It started to rain, so I was inside more, learning how to cook in my tiny trailer. This time for lunch I had steamed vegetables and potato salad, for dinner a toasted bagel with cream cheese and homemade black raspberry jam. I read, wrote, watched the Matt Damon movie The Martian on my cellphone, and then went to bed. It rained hard, and I realized about midnight, waking up, that this would be a good time to see if I had successfully caulked that leak in my cargo hatch. I was able to pull a few stored items out from beneath the bed, wiggled under with a flashlight, and checked. The hatch wasn't leaking, but there was still a small seep in the lower right hand corner of the trailer.

It was at this point that I decided that, come the next morning (and the shift to standard time), I would head home to do some more caulking before heading out again. The next morning camp breakdown was swift, since I was already hooked up and had stored items out of the rain. I loaded just three boxes and my dishwashing buckets and headed out, listening to the Chieftains' Nashville Sessions CD.


It was an easy drive home, and after talking to my son-in-law, who is a builder, I have a clear idea of how to caulk my trailer. Tomorrow has promised to be windy and dry. Then the day after I can head out to camp at Indian Lake, challenging myself to my first camping when the weather drops to a range of highs in the 30's to lows in the teens. The trailer so far has done well in the twenties as far as temperatures go; in fact, my biggest sleep issue has been getting too warm, not too cold!

It sounds like I might have another adventure to relate, as soon as I finish my trailer touch-up, wash and pack all my thermal underwear, and head on down the road.

Monday, November 5, 2018

Fall Leaves and Camping, Please


It's late October, just past the harvest moon, fifty-five degrees, and the trees are in full reds and yellows, the sky blues and grays, and the fire is a quiet companion as I sit and write at my camp at Jefferson County Park, a campground just four miles from my house. In the first half of the month, my wife and I spent five nights at this park; now we are spending four nights, enjoying the mild fall weather with our new tiny trailer.

It seems to be hard to beat fall camping, the smells of the season a richness of completion and satiation, the summer ended, the seed sown, and the squirrels busy stuffing themselves prior to the first snowfall. No bugs! Mind if I repeat myself? No bugs, no bugs! No flies and mosquitoes or ticks. This fact alone is worth wearing thermal underwear.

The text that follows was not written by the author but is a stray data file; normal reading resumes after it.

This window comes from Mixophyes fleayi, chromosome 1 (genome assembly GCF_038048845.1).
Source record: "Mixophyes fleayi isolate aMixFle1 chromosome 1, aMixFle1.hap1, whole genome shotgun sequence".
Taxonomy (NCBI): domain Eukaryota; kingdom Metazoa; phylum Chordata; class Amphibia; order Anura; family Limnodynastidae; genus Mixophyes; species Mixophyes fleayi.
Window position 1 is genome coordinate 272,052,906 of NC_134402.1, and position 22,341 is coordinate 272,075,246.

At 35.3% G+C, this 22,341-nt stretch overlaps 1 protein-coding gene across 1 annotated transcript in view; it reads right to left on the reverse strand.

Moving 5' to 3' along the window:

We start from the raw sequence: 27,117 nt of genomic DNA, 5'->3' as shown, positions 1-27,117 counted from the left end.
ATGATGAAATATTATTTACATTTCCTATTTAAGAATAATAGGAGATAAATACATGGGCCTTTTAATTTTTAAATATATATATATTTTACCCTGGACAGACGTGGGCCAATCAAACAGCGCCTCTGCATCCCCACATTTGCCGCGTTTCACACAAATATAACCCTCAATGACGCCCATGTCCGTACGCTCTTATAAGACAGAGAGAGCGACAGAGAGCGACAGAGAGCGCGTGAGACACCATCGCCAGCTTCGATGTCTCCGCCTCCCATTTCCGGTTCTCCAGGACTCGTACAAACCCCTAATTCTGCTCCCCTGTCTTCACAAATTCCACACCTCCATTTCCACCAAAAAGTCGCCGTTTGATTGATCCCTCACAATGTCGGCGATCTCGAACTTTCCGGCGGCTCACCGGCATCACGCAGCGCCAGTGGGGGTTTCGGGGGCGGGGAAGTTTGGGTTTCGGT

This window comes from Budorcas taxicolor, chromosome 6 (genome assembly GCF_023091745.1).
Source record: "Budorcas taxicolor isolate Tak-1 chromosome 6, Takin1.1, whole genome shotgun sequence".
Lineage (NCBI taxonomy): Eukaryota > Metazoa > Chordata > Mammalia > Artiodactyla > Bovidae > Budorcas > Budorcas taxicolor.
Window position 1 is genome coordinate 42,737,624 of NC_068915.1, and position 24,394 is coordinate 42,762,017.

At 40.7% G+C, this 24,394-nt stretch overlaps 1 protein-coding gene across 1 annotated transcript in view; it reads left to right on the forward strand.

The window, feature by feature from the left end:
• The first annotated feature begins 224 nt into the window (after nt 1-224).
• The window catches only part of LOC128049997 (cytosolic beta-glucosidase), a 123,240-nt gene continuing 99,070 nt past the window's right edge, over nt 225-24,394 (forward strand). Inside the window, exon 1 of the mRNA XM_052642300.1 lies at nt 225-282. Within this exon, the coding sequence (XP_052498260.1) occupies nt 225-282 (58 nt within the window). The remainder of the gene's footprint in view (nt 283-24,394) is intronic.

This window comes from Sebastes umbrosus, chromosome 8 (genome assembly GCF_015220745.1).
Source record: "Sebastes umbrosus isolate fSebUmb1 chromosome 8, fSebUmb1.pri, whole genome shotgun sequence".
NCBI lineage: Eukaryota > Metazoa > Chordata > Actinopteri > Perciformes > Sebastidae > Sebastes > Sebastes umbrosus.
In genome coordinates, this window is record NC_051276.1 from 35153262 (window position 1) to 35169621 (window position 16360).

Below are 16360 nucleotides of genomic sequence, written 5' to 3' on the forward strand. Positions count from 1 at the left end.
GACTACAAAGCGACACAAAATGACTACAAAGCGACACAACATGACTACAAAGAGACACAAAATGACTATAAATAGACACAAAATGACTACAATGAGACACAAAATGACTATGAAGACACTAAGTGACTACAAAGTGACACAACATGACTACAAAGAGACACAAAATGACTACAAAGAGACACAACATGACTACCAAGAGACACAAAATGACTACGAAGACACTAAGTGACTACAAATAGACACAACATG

I stop writing and gather sticks from the surrounding campsites to feed the fire and conserve my firewood. Of the twenty-five campsites in this small campground, we are the only campers resident, although an RV down the way and a 5th-wheeler around the corner are parked here, the owners probably waiting for the weekend. The campground closes at the end of October, so we'll see if there is a last-minute scramble this weekend prior to its closing. I doubt it, and it's unfortunate that so many are missing this mild weather and this easy sliding of fall into winter.

Owning a tiny trailer really extends the camping season. Wet weather or cold weather are much less of a challenge--or should I say that such weather becomes an enjoyable challenge rather than a survival experience? If I had to characterize camping in our tiny trailer, I would describe the experience as having a home away from home, a familiar living environment out in nature. Relaxing in nature in our second home, the Green Goddess.


This is different than my bicycle camping trips, where the focus is more on the day's journey, the sights and sounds of the road, the experience of the body working well as I travel up and down the rolling hills of Iowa. Camping on a bicycle is reaching the campground, setting up camp, eating, showering, and joyfully climbing into my one-person tent and resting. Usually, also, this experience includes some pretty hot weather during the day.


Here at Jefferson County Park with our tiny trailer, my wife and I hike and enjoy the campfire, I enjoy cooking more complex meals with toaster oven or Instapot pressure cooker, or on our induction burner or Coleman propane stove while she works. She enjoys getting away from the office, and I enjoy familiar routines engaged in outside. Soon it won't just be cold; it will be damn cold, so we're enjoying our time outside and together.


Bicycle touring is epic; tiny trailer camping is bucolic, or if not that, then rustic. And autumn is a quiet time, past the summer busyness of the family vacation season, past the time of two nights out and go home. My wife and I are fortunate that if the phone signal is strong, she can work at camp, so we can camp during the week. Combine weekday camping and off-season camping, and the experience is idyllic--not too cold or hot, not too crowded, everything in moderation except the beauty of the season.

Yes, fall leaves and camping, please.